ANSWER:  Tom was Rick’s Evidence professor and trial team coach when Rick was in law school.  During a trial team competition, Rick and Tom got into an altercation, and the publicity from this incident cost Rick a job with a prestigious law firm and forced him to hang a shingle and become a solo practitioner.  In The Professor, Tom refers a longtime friend, whose family has been killed in a tragic trucking collision in Henshaw, Alabama, to Rick for representation.  He makes the referral because Rick is from Henshaw but also in the hopes that the case would give Rick’s career a boost. The two men’s estranged relationship eventually resolves and they team up to take on the trucking company by the end of the story.  For the remaining three books, they are partners in the law firm of McMurtrie & Drake.

 

 

 

 

Legal Sign Design With Scales Of Justice Symbol.

 

 

 

 

Who is Bocephus Haynes and how did  he meet Tom?

ANSWER:  Bo is also a former student of Tom’s as well as being Tom’s best friend.  Bo is an African-American attorney practicing in Pulaski, Tennessee. Bo met Tom after an injury derailed his football career during college.  After being mentored by Tom, Bo decided to go to law school and went on to become one of the finest trial lawyers in the state of Tennessee.

 

 

In The Last Trial, what’s the story behind Tom and his old nemesis Jack Willistone?

ANSWER:  Jack Willistone was the ruthless trucking tycoon from The Professor, who is arrested at the end of the story.  Jack makes a brief cameo in book two, Between Black and White, and is murdered at the beginning of The Last Trial.  The person accused of the crime, Wilma Newton, is represented by Tom in the ensuing murder trial after Wilma’s oldest daughter begs Tom to take the case.

 

 

 

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In The Final Reckoning, who is Jimbone Wheeler?

ANSWER:  JimBone Wheeler is a death row inmate who blames his imprisonment on Tom.  At the beginning of the story, JimBone escapes from incarceration with the help of a rogue nurse.

 

 

 

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What are his motivations in this story?

ANSWER:  To bring a reckoning on Tom and everyone Tom holds dear.

 

What kind of cancer is Tom McMurtrie dealing with in The Final Reckoning?

ANSWER:  State IV lung cancer

 

What is he fighting for in this story?

ANSWER:  Tom is literally fighting for his life and the lives of those he loves, as he tries to stop JImBone Wheeler from obtaining his reckoning.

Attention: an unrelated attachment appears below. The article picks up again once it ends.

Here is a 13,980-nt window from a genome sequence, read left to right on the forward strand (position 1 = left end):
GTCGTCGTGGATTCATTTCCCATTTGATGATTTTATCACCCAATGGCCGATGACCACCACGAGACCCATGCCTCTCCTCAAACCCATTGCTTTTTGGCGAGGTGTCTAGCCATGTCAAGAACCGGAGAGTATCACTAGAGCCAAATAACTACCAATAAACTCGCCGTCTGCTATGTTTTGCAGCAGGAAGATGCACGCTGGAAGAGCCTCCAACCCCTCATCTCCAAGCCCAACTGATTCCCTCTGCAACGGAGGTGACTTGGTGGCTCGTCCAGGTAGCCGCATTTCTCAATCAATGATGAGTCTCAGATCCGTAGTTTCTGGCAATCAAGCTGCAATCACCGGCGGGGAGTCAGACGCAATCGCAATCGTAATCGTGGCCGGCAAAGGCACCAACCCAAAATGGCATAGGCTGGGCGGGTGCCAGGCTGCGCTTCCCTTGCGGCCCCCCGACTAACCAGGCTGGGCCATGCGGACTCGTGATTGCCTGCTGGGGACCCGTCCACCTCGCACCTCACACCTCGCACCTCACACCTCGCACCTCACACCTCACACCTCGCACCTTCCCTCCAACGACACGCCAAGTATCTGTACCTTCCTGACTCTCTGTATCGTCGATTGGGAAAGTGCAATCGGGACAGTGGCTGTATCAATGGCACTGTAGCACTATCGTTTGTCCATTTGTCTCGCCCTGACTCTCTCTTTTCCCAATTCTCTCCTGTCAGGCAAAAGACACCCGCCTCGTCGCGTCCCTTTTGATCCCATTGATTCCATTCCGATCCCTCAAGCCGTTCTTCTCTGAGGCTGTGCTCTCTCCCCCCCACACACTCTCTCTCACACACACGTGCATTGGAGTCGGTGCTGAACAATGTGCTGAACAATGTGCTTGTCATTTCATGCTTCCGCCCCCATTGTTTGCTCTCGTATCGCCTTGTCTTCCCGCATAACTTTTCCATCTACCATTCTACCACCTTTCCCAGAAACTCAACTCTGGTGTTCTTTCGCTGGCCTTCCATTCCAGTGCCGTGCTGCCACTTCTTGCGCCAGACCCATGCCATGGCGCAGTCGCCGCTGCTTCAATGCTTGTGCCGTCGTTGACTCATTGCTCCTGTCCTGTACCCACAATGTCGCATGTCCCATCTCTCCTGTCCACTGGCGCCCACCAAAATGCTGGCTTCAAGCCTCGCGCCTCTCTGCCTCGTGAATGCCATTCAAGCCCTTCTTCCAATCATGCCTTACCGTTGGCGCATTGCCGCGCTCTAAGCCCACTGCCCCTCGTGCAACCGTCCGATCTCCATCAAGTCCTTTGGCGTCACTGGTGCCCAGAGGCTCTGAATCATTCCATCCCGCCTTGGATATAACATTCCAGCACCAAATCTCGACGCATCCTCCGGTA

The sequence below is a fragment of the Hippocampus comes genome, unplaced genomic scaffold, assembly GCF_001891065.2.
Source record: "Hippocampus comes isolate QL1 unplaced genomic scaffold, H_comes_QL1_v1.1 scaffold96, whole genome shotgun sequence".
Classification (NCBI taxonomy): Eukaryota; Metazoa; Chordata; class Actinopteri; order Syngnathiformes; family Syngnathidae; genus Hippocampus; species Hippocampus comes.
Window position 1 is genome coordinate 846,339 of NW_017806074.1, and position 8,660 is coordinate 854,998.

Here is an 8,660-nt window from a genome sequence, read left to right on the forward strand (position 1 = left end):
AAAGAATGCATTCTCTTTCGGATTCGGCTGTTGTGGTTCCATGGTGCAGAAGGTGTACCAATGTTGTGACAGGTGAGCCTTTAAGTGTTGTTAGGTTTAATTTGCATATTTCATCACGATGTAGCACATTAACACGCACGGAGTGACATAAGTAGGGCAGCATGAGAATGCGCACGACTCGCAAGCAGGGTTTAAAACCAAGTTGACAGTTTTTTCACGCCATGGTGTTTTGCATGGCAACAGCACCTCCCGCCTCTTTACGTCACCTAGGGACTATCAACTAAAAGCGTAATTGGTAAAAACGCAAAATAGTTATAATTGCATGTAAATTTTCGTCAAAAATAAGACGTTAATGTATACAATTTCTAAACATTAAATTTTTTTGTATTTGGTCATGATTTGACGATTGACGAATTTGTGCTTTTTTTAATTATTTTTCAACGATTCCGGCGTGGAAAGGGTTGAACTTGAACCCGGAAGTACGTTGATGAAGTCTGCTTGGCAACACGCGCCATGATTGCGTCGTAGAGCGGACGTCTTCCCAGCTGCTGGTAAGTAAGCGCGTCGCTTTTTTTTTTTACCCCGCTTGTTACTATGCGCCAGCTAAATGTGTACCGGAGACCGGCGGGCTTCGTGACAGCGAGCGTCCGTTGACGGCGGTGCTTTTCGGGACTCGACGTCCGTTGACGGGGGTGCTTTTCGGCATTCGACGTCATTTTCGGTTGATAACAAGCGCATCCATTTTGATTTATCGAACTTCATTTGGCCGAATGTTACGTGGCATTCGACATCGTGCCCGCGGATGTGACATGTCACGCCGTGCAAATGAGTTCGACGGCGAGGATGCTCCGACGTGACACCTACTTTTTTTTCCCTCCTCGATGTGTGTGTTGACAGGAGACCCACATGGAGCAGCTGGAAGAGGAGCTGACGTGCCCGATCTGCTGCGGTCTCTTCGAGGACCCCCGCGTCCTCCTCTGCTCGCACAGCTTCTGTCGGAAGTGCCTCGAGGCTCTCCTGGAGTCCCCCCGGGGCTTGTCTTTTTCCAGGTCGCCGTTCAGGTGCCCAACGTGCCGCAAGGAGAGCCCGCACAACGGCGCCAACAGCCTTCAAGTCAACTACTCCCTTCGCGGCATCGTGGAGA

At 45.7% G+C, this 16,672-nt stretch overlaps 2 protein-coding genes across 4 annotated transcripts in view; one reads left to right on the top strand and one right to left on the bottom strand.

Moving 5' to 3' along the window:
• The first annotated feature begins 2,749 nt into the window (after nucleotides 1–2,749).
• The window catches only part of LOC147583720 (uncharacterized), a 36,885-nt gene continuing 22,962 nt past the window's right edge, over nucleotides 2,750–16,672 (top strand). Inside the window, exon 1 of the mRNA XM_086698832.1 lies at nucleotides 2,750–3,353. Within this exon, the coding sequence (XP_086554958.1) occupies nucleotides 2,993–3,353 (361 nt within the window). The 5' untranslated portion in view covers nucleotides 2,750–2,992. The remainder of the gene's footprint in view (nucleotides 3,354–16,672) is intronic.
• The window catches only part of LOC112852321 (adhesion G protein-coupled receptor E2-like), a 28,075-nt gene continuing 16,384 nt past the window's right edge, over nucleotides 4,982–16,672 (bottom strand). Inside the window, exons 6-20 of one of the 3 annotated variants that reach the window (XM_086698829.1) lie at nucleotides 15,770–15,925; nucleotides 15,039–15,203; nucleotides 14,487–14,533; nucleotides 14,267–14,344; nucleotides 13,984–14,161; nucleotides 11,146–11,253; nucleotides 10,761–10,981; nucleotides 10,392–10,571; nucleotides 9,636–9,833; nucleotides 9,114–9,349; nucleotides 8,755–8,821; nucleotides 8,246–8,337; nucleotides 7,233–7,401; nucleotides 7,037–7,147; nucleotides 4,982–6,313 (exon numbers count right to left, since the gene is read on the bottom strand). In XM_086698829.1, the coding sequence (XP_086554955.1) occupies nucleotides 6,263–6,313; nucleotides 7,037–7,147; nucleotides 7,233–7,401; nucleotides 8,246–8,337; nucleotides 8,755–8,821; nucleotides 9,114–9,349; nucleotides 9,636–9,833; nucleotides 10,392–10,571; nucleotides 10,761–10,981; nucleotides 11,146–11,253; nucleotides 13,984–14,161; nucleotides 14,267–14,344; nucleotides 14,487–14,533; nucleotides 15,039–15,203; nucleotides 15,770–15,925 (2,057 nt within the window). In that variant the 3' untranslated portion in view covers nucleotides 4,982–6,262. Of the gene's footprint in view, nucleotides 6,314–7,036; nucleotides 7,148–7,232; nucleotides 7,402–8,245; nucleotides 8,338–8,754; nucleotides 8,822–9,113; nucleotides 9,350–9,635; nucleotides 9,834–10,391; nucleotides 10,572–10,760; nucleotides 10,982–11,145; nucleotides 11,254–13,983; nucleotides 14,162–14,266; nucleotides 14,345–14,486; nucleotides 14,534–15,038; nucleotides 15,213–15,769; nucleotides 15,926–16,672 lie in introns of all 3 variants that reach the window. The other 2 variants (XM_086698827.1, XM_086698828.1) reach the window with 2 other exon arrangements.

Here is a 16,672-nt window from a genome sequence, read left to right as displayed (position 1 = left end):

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Robert Bailey was born in Huntsville, Alabama, the son of a builder and a schoolteacher. From the time he could walk, he’s loved stories, especially those about Coach Paul “Bear” Bryant and his beloved Alabama Crimson Tide football team.

Robert obtained a Bachelor of Arts in History from Davidson College in North Carolina. Law School at the University of Alabama followed, where Robert made Law Review, competed on the school’s trial team and managed to watch every home football game.

For the past thirteen years, he’s been a civil defense trial lawyer in his hometown of Huntsville. He’s married to the incomparable Dixie Bailey and they have two boys and a little girl.

When Robert’s not writing, practicing law or being a parent, he enjoys playing golf, watching Alabama football and coaching his sons’ little league baseball teams.

 

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Inspiration by Andrew Cairns

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Black Magic Inspiration

The continent of Africa abounds with stories of black magic and witchcraft. Unlike in Western culture where witch stories have mostly been shelved along with fairy-stories or history, in Africa such tales remain an integral part of the various cultures and belief-systems.

I found my inspiration for writing The Witch’s List Trilogy through travels in Africa, meeting people who still have strong beliefs in witchcraft and black magic, and listening to some of their incredible stories. I also try to draw from some of my own experiences and use my imagination to think about how things might have worked out differently, if I’d made different decisions at certain points in my life.